I am so proud to live in a part of the country where a rising consciousness of agricultural practices and a love of food coalesce.
The system here between farmers, restaurateurs, and eaters is strong, and growing. Chefs (like Kurt Friese and Matt Steigerwald) support local farmers by featuring their ingredients in seasonally-inspired dishes. (You probably won't find a tomato at either place this time of year.)
Local farmers invest in specialty products that meet a demand from the chefs and eaters alike. It's not common to find a local supplier of elk meat, which is very healthy, but you can get it at Wildlife Lakes. You can also get grass-fed beef and pasture-raised pork directly from fifth-generation farmer Steve Rodgers at Highland Vista Farms. (Heck, they'll let you wander onto the farm and meet the animals if you want.)
We are also very close to the absolutely fantastic Seed Savers Exchange, a non-profit organization that preserves our agricultural heritage by storing, cataloging, and distributing seeds for heirloom varieties that are non-existent elsewhere. (I am totally going to the conference and campout this year!!)
These bright hard-workers keep plugging along, doing great things year round largely undisturbed. However, every once in a while, legislators on various levels stick their noses into this neat system and, often through misunderstanding, threaten to derail the progress that has been made. Luckily, the strong system usually holds up and rights the major wrongs. A great example of the strength of this system and of how it can only function with the support of the people is the recent case of ZJ Farms in Solon.
Meet Susan Jutz, owner of ZJ Farms. (photo from their website)
If you care to read the details of the conflict, you can find them here and here.
Essentially, there is a provision in Johnson County zoning regulations that is intended to prevent non-agricultural affairs from interfering with real agricultural work by requiring a permit for activities deemed "non-agricultural" on land deemed agricultural. While its intention is noble, a recent ruling by the the zoning board turned this regulation on its head and actually threatened agricultural progress on ZJ Farms.
At issue is the farm's annual tour which allows visitors to see the farm and its animals. The tour was judged to be non-agricultural by the board, and thus the farm would be required to get a permit for each event as well as treat its gravel road, both at great cost. Upon the board's ruling, the owners of the farm appealed and sought community support on the basis that these tours are in fact agricultural because they educate consumers as well as promote the farm's CSA program.
The farm was met with an outpouring of support from friends, family, farmers, and the surrounding community. The ruling was overturned five to none, and the farm is allowed to have its annual tour without issue.
This event has great significance for eaters in Iowa. It is a reminder that the suppliers of our food are always under pressure, that our system is unfortunately structured around commercial agriculture, and that local agriculture cannot thrive (or even survive) without significant support from the community.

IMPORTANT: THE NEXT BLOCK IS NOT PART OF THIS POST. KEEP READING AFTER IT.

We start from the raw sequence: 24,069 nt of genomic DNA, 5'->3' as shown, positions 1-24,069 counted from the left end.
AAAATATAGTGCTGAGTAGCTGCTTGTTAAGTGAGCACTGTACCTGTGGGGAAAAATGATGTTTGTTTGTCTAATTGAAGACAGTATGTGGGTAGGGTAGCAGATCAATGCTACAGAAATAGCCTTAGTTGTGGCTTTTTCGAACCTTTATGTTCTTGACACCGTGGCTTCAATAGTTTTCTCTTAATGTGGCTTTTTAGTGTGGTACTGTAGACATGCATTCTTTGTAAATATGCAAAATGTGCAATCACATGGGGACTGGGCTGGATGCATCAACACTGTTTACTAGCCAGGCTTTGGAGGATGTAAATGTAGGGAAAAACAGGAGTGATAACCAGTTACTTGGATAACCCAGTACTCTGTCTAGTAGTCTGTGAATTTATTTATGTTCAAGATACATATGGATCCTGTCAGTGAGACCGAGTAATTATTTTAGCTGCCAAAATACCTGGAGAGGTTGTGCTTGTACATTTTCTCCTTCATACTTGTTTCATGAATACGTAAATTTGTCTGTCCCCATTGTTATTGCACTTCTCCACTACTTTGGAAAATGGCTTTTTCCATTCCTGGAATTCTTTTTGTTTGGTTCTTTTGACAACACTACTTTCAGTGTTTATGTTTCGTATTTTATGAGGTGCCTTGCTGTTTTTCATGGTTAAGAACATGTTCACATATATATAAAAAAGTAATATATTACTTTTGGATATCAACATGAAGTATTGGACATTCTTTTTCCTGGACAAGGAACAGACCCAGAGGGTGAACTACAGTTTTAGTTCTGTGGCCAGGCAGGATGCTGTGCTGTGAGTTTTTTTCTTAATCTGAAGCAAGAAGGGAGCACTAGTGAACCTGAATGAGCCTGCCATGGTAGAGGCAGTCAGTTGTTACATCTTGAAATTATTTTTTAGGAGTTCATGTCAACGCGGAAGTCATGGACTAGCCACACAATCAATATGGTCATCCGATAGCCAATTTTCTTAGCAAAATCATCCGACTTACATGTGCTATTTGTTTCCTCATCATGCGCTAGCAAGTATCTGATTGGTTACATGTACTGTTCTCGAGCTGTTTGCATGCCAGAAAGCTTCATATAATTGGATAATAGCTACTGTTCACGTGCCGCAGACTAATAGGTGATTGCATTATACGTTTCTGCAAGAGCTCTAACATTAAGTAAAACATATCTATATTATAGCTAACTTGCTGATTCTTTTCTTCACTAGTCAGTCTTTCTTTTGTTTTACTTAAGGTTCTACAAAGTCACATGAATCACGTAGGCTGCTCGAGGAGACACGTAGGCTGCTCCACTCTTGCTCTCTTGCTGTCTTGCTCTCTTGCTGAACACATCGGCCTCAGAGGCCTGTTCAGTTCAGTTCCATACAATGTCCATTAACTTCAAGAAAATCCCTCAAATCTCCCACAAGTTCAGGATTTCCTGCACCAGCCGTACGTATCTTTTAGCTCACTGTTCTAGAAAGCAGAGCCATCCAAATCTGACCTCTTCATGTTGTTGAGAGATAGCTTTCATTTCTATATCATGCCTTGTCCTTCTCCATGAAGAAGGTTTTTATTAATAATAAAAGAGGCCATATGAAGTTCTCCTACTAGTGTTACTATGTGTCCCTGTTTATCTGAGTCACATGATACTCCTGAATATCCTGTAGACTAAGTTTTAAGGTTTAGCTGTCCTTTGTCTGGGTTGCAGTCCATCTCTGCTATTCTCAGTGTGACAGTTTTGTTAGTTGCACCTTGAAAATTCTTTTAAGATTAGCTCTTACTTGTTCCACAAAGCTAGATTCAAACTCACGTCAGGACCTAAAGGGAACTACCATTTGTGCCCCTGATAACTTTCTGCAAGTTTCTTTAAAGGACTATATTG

I'm posting to stress the importance of staying informed about your local food supply and being committed to supporting the people who work hard every day to supply us with healthy food. One of the best ways for you to support your local farmer is to get a CSA.
When trying to control my food supply, I chose to go the route of growing as much of my own food as possible. I'm lucky enough to have arable land next to my house. If you can't grow your own food, or don't care for the significant commitment of gardening, shopping at the farmer's market is the next best thing. Going to the market each week and choosing what you'd like from each vendor gives you the flexibility to plan your meals ahead and pick the best of each item. That said, a fantastic alternative that has the added benefit of supporting a specific farm is a share of a CSA. CSA stands for Community Supported Agriculture. When you buy a share of a CSA, you are investing in that farm. At the beginning of the season you buy a share of that year's harvest. Each week, the farm puts together shares with vegetables, eggs, bread, and other products. You can have the share delivered or you can pick it up at the farmer's market. Essentially you are making a financial commitment to the farm to support them regardless of the product. So if the spinach harvest isn't great, you don't get much spinach. If the squashes take over, you get plenty of them. This is an opportunity to put a face on your food (as the Japanese say) and to extend the kind of support farmers need.
Whichever route you choose, I encourage you to be more thoughtful in your food choices and more conscious of the food producers in your area. These people are doing what needs to be done, and they deserve our support.
Find a CSA
Find a farmer's market
Iowa State Extension Office for all sorts of agricultural news.
Johnson County Planning and Zoning Board
Check out your local farms, and keep them at the front of your mind.
Weekend reading: Supersizing Urban America
4 hours ago